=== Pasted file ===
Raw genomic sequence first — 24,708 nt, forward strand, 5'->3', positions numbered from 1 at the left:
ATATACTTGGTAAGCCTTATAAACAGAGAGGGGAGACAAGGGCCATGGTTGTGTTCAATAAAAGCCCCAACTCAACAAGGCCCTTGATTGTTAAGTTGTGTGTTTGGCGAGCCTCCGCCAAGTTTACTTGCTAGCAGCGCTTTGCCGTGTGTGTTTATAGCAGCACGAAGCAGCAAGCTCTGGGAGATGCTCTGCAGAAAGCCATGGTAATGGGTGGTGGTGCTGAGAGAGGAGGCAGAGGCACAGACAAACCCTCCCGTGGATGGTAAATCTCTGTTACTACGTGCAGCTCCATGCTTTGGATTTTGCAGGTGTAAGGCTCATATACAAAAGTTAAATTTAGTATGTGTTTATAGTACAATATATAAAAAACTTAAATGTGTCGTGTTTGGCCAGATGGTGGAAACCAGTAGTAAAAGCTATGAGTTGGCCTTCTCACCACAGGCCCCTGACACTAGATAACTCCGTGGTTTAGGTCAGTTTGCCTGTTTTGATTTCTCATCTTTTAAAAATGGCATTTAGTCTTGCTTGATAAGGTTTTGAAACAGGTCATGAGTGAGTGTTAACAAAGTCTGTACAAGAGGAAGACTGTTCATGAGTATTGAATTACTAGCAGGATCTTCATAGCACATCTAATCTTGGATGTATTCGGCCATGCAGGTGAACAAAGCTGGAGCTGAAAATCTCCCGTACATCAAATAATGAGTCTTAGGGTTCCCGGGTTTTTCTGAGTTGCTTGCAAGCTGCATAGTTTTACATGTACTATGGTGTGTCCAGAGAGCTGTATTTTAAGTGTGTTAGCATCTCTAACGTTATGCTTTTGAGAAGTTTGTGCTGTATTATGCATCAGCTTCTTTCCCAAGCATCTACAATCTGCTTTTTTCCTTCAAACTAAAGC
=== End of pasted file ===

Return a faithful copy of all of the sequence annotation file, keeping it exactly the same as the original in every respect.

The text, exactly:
Raw genomic sequence first — 24,708 nt, forward strand, 5'->3', positions numbered from 1 at the left:
ATATACTTGGTAAGCCTTATAAACAGAGAGGGGAGACAAGGGCCATGGTTGTGTTCAATAAAAGCCCCAACTCAACAAGGCCCTTGATTGTTAAGTTGTGTGTTTGGCGAGCCTCCGCCAAGTTTACTTGCTAGCAGCGCTTTGCCGTGTGTGTTTATAGCAGCACGAAGCAGCAAGCTCTGGGAGATGCTCTGCAGAAAGCCATGGTAATGGGTGGTGGTGCTGAGAGAGGAGGCAGAGGCACAGACAAACCCTCCCGTGGATGGTAAATCTCTGTTACTACGTGCAGCTCCATGCTTTGGATTTTGCAGGTGTAAGGCTCATATACAAAAGTTAAATTTAGTATGTGTTTATAGTACAATATATAAAAAACTTAAATGTGTCGTGTTTGGCCAGATGGTGGAAACCAGTAGTAAAAGCTATGAGTTGGCCTTCTCACCACAGGCCCCTGACACTAGATAACTCCGTGGTTTAGGTCAGTTTGCCTGTTTTGATTTCTCATCTTTTAAAAATGGCATTTAGTCTTGCTTGATAAGGTTTTGAAACAGGTCATGAGTGAGTGTTAACAAAGTCTGTACAAGAGGAAGACTGTTCATGAGTATTGAATTACTAGCAGGATCTTCATAGCACATCTAATCTTGGATGTATTCGGCCATGCAGGTGAACAAAGCTGGAGCTGAAAATCTCCCGTACATCAAATAATGAGTCTTAGGGTTCCCGGGTTTTTCTGAGTTGCTTGCAAGCTGCATAGTTTTACATGTACTATGGTGTGTCCAGAGAGCTGTATTTTAAGTGTGTTAGCATCTCTAACGTTATGCTTTTGAGAAGTTTGTGCTGTATTATGCATCAGCTTCTTTCCCAAGCATCTACAATCTGCTTTTTTCCTTCAAACTAAAGC